26. 26Uniformed Services University of the Health Sciences, Walter Reed National Military Medical Center, Bethesda, MD, USA
  27. 27Walter Reed National Military Medical Center, Bethesda, MD, USA
  28. 28Mothers Against Medical Error, Columbia, SC, USA
  29. 29Family Partner Program, St Louis Children’s Hospital, St Louis, MO, USA
  30. 30St Louis Children’s Hospital, St Louis, MO, USA
  31. 31The Justin’s HOPE Project, Task Force for Global Health, Decatur, GA, USA
  32. 32New York State Department of Health, New York, NY, USA
  33. 33Office of Minority Health & Health Disparities Prevention, Corning Tower, Empire State Plaza, Albany, NY, USA
  34. 34New York University School of Medicine, New York, NY, USA
  35. 35Division of Developmental-Behavioral Pediatrics, New York University Langone Medical Center, New York, NY, USA
  36. 36Departments of Pediatrics and Population Health at New York University Langone Medical Center, New York, NY, USA
  37. 37Cohen Children’s Medical Center, New York, NY, USA
  38. 38Hofstra Northwell School of Medicine, Queens, NY, USA
  39. 39University of Hawaii John A Burns School of Medicine, Honolulu, HI, USA
  40. 40Hawai‘i Pacific Health, Honolulu, HI, USA
  41. 41Brigham and Women’s Hospital, Boston, MA, USA
  1. Correspondence to: A Khan 21 Autumn Street, Room 200.2, Boston, MA 02115, USA alisa.khan{at}childrens.harvard.edu
  • Accepted 31 October 2018

Abstract

Objective To determine whether medical errors, family experience, and communication processes improved after implementation of an intervention to standardize the structure of healthcare provider-family communication on family centered rounds.

Design Prospective, multicenter before and after intervention study.

Setting Pediatric inpatient units in seven North American hospitals, 17 December 2014 to 3 January 2017.

Participants All patients admitted to study units (3106 admissions, 13171 patient days); 2148 parents or caregivers, 435 nurses, 203 medical students, and 586 residents.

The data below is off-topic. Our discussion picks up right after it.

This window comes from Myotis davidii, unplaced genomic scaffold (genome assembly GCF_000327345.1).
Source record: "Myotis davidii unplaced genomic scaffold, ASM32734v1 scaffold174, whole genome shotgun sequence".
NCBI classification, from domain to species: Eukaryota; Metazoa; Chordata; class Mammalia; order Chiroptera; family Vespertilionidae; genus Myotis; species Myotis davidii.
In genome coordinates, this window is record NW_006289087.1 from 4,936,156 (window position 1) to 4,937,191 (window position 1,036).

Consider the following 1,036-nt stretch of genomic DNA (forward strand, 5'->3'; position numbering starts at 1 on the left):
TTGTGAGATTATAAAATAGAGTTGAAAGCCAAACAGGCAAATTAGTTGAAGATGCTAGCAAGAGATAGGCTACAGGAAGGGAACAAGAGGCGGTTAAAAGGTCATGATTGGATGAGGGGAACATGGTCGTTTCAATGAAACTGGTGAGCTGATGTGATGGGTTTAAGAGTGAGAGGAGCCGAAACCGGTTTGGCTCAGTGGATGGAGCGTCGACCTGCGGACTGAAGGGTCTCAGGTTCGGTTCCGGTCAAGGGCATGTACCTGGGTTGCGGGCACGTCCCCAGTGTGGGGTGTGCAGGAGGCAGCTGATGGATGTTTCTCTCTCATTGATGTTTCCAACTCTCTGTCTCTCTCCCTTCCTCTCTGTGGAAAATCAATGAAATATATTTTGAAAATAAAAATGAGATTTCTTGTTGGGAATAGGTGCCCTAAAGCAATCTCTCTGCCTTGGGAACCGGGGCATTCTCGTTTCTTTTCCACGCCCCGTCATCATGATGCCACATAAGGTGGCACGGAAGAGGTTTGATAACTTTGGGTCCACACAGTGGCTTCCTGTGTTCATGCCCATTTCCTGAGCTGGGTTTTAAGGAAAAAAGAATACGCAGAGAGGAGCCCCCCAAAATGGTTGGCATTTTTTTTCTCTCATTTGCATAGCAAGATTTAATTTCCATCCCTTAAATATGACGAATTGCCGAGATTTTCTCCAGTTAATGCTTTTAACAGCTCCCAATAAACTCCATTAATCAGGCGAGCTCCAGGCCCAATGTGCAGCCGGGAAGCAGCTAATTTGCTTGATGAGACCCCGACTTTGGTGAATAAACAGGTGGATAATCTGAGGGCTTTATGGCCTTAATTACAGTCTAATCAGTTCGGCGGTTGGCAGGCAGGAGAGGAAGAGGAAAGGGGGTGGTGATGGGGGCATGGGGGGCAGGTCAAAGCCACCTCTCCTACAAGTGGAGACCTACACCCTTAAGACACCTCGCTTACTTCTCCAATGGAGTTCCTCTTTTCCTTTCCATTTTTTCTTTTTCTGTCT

Intervention Families, nurses, and physicians coproduced an intervention to standardize healthcare provider-family communication on ward rounds (“family centered rounds”), which included structured, high reliability communication on bedside rounds emphasizing health literacy, family engagement, and bidirectional communication; structured, written real-time summaries of rounds; a formal training programme for healthcare providers; and strategies to support teamwork, implementation, and process improvement.

Main outcome measures Medical errors (primary outcome), including harmful errors (preventable adverse events) and non-harmful errors, modeled using Poisson regression and generalized estimating equations clustered by site; family experience; and communication processes (eg, family engagement on rounds). Errors were measured via an established systematic surveillance methodology including family safety reporting.

Results The overall rate of medical errors (per 1000 patient days) was unchanged (41.2 (95% confidence interval 31.2 to 54.5) pre-intervention v 35.8 (26.9 to 47.7) post-intervention, P=0.21), but harmful errors (preventable adverse events) decreased by 37.9% (20.7 (15.3 to 28.1) v 12.9 (8.9 to 18.6), P=0.01) post-intervention. Non-preventable adverse events also decreased (12.6 (8.9 to 17.9) v 5.2 (3.1 to 8.8), P=0.003). Top box (eg, “excellent”) ratings for six of 25 components of family reported experience improved; none worsened. Family centered rounds occurred more frequently (72.2% (53.5% to 85.4%) v 82.8% (64.9% to 92.6%), P=0.02). Family engagement 55.6% (32.9% to 76.2%) v 66.7% (43.0% to 84.1%), P=0.04) and nurse engagement (20.4% (7.0% to 46.6%) v 35.5% (17.0% to 59.6%), P=0.03) on rounds improved. Families expressing concerns at the start of rounds (18.2% (5.6% to 45.3%) v 37.7% (17.6% to 63.3%), P=0.03) and reading back plans (4.7% (0.7% to 25.2%) v 26.5% (12.7% to 7.3%), P=0.02) increased. Trainee teaching and the duration of rounds did not change significantly.

Conclusions Although overall errors were unchanged, harmful medical errors decreased and family experience and communication processes improved after implementation of a structured communication intervention for family centered rounds coproduced by families, nurses, and physicians. Family centered care processes may improve safety and quality of care without negatively impacting teaching or duration of rounds.

Trial registration ClinicalTrials.gov NCT02320175.

Footnotes

  • Group authorship

  • The Patient and Family Centered I-PASS Study Group includes all authors listed in the byline, as well as the following: Brenda K Allair, Claire Alminde, Marisa Atsatt, Megan E Aylor, James F Bale, Jr, Dorene Balmer, Kevin Barton, Carolyn E Beck, Debra Chandler, Amanda Choudhary, Eileen Christensen, Sally Coghlan-McDonald, F Sessions Cole, Sarah Collins, Elizabeth Corless, Roxi Da Silva, Amanda S Growdon, LeAnn Gubler, Roben Harris, Michele Lane, Christy JW Ledford, Christopher G Maloney, Peggy Markle, Fernando Mendoza, Alexandra N Mercer, Katherine A O’Donnell, Mary Ottolini, Rita Pickler, Matthew W Ramotar, Lee M Sanders, Kimberly Sauder, Samir S Shah, Meesha Sharma, Arabella Simpkin, Laura Trueman, Tanner Trujillo, Cindy Warnick, Chelsea Welch, Andrew J White, Matthew F Wien, Ariel S Winn, and Stephanie Wintch.